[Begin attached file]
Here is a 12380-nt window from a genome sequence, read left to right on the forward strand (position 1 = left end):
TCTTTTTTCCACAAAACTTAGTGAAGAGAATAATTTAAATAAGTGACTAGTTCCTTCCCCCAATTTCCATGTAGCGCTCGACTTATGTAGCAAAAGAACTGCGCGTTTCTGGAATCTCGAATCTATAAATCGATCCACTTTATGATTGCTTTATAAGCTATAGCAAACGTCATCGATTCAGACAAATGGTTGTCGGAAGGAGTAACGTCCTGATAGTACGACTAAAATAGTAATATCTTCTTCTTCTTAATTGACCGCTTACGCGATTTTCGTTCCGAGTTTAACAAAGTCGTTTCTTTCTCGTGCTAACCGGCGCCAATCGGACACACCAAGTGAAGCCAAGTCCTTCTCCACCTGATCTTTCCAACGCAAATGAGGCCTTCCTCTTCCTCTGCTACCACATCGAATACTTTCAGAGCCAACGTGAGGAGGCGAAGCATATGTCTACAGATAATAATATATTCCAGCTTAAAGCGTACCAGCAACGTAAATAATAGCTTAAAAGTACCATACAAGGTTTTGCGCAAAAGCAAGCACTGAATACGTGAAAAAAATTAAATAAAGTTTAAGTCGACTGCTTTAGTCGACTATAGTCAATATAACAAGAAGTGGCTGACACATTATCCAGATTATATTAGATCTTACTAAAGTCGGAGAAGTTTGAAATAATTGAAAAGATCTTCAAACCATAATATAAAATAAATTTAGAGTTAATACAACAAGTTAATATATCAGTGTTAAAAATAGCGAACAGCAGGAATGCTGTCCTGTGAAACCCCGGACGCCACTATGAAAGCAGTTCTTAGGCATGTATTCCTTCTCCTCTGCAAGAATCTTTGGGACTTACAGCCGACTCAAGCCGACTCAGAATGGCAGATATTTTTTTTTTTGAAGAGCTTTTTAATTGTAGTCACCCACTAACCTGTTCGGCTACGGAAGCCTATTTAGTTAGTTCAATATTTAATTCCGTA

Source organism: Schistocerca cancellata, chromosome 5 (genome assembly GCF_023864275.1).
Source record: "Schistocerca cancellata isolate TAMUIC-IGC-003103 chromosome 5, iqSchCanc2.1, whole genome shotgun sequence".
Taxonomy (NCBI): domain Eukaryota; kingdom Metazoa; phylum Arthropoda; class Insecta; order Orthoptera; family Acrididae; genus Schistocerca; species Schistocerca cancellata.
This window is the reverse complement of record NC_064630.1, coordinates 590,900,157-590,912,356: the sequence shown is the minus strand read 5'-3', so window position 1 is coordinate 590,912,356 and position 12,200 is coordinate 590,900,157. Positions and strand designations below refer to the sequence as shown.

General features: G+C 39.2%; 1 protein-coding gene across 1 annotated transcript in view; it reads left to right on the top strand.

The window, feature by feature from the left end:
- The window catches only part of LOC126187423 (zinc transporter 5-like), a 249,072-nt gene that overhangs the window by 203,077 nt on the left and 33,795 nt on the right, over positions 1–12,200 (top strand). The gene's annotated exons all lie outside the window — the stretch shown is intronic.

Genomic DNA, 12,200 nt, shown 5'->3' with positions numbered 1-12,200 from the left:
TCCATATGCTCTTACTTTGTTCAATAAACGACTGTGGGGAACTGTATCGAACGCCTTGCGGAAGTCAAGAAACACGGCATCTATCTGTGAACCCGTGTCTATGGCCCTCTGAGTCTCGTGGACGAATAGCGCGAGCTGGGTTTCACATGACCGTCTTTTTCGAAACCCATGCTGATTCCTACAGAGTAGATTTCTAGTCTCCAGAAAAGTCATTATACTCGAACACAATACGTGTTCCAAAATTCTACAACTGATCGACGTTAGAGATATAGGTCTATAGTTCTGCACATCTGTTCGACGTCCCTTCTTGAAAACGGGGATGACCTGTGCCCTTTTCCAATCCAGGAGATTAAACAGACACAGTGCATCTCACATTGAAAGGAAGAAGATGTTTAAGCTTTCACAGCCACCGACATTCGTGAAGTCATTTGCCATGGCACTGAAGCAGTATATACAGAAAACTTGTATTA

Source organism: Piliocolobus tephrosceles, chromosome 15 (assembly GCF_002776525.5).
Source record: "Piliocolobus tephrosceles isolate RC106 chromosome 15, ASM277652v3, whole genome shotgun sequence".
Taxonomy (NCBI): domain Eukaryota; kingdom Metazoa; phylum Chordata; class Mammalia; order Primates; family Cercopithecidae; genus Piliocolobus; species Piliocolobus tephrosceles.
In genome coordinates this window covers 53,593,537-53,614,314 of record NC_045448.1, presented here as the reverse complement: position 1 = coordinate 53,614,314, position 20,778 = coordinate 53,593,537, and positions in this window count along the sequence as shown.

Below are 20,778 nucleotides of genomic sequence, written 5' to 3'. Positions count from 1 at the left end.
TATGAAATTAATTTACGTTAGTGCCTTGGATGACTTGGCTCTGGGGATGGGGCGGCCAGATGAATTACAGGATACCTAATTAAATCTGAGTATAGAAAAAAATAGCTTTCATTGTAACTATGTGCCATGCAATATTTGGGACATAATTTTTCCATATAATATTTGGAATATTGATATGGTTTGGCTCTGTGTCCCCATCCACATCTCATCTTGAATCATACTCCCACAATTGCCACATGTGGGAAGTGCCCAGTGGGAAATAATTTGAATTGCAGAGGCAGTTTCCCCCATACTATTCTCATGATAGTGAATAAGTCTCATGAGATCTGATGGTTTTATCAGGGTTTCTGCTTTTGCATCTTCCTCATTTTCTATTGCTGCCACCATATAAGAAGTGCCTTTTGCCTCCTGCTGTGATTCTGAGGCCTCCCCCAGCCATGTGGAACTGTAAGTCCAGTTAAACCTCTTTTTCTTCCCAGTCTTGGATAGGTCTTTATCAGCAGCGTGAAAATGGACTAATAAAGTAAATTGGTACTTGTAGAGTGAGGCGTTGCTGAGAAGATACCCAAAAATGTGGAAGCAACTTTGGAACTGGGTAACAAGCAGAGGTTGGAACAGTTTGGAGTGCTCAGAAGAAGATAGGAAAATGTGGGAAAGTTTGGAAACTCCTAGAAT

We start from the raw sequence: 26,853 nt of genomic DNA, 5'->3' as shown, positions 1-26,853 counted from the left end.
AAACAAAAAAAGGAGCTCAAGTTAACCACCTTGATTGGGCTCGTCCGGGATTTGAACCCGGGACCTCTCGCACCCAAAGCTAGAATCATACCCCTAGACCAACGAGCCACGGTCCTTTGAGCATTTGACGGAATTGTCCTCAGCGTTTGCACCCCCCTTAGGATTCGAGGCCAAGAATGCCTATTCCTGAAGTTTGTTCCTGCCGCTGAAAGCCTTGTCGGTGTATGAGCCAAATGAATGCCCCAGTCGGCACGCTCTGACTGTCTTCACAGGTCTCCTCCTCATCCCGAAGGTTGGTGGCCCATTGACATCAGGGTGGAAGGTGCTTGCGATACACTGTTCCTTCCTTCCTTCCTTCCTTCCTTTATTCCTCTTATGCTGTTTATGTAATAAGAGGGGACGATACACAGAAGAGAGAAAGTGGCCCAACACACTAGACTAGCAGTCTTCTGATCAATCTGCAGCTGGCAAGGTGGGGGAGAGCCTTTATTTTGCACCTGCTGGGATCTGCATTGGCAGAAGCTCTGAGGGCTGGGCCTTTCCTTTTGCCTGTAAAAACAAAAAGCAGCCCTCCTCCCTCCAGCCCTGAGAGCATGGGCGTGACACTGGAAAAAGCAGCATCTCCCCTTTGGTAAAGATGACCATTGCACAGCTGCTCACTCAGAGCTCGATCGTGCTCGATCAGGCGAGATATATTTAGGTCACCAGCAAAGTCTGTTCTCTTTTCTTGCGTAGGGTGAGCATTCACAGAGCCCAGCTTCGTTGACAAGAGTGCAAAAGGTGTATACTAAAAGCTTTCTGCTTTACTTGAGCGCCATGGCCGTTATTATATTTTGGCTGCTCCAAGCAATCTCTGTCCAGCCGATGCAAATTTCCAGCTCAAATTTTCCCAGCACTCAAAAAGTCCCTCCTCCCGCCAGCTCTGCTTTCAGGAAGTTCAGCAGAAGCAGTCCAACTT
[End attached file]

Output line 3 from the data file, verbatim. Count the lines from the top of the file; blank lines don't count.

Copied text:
Source organism: Schistocerca cancellata, chromosome 5 (genome assembly GCF_023864275.1).